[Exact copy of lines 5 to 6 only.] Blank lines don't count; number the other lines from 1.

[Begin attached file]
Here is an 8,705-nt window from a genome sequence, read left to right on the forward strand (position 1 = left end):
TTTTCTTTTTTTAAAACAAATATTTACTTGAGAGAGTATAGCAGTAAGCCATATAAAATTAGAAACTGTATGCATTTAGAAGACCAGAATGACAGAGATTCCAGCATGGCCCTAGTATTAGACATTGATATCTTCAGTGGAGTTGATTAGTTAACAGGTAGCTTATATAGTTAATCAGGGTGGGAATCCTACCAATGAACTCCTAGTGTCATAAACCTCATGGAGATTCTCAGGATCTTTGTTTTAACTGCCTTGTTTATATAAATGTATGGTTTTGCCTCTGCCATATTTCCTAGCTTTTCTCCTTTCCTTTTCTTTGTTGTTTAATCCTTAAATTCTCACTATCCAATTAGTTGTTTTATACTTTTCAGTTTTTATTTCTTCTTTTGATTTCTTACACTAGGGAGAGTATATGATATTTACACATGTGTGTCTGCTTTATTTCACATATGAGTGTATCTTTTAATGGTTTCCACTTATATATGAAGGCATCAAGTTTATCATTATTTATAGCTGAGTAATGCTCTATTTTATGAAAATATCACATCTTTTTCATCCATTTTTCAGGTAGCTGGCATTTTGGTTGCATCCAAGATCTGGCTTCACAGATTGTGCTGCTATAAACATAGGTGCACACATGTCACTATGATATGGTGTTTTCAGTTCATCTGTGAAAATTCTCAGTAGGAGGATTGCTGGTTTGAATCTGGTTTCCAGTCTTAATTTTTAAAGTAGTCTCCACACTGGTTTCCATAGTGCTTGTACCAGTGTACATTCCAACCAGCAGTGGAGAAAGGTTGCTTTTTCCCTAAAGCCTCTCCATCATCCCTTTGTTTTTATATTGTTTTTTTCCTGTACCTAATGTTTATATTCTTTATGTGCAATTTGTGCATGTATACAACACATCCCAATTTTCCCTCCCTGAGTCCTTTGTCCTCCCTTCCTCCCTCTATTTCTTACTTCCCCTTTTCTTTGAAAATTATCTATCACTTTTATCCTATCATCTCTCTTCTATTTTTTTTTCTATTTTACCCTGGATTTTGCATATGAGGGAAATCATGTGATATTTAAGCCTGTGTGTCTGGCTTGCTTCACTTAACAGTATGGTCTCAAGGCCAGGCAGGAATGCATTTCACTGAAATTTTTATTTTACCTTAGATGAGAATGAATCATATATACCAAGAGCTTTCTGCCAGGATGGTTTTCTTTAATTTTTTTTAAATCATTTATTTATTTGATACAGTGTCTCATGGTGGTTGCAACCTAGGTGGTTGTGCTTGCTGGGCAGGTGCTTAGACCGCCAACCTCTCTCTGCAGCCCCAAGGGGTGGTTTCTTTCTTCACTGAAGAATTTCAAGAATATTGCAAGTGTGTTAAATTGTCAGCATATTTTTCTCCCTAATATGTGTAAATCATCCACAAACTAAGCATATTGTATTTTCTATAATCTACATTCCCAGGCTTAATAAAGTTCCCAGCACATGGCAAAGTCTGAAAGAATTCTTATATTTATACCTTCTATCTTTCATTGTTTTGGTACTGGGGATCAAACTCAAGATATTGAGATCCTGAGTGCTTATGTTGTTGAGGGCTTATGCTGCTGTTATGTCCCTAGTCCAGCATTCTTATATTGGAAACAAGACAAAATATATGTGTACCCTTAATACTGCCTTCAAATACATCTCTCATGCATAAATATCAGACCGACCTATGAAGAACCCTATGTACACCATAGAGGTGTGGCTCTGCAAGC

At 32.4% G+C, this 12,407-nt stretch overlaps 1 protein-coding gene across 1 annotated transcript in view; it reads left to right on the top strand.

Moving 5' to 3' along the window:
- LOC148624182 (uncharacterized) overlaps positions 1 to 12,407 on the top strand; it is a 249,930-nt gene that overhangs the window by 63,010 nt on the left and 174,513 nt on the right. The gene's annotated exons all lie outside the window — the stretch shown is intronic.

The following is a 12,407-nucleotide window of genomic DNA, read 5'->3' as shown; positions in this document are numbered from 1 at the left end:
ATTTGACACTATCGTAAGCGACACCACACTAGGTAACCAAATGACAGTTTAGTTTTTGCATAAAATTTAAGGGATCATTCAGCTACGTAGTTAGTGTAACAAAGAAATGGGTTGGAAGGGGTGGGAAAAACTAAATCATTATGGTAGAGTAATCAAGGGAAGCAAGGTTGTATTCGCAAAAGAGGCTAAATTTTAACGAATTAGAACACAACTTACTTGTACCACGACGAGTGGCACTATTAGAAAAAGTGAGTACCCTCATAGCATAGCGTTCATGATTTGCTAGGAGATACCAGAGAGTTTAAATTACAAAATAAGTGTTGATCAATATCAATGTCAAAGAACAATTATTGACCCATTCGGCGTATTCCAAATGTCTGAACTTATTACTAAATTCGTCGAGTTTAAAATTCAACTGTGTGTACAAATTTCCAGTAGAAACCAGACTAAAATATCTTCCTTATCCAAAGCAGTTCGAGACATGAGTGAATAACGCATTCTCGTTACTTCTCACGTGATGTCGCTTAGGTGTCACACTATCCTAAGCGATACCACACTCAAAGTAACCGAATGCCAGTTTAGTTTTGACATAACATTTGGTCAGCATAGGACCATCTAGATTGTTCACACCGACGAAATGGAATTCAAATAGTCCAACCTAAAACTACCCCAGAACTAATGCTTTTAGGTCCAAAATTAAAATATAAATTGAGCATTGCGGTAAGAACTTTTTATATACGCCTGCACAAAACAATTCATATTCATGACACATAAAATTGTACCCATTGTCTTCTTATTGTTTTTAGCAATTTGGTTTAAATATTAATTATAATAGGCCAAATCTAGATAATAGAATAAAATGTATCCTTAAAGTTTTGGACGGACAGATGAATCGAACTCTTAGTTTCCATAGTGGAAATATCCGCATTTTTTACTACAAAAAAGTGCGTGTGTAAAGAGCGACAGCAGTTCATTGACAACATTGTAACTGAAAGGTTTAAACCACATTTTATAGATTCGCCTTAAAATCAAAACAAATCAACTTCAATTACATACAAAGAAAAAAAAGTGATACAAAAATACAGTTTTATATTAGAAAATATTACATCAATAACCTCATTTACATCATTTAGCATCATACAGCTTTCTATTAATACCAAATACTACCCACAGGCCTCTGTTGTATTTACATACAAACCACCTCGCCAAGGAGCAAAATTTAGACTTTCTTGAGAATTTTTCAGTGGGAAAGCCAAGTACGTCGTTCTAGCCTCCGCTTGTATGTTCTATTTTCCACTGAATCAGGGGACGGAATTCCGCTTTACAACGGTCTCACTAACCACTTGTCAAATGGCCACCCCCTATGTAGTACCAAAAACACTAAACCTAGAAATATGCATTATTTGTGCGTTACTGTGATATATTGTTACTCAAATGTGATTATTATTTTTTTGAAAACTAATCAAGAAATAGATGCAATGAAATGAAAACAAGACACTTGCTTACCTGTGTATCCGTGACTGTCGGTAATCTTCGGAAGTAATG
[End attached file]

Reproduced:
- LOC148624182 (uncharacterized) overlaps positions 1 to 12,407 on the top strand; it is a 249,930-nt gene that overhangs the window by 63,010 nt on the left and 174,513 nt on the right. The gene's annotated exons all lie outside the window — the stretch shown is intronic.

The following is a 12,407-nucleotide window of genomic DNA, read 5'->3' as shown; positions in this document are numbered from 1 at the left end: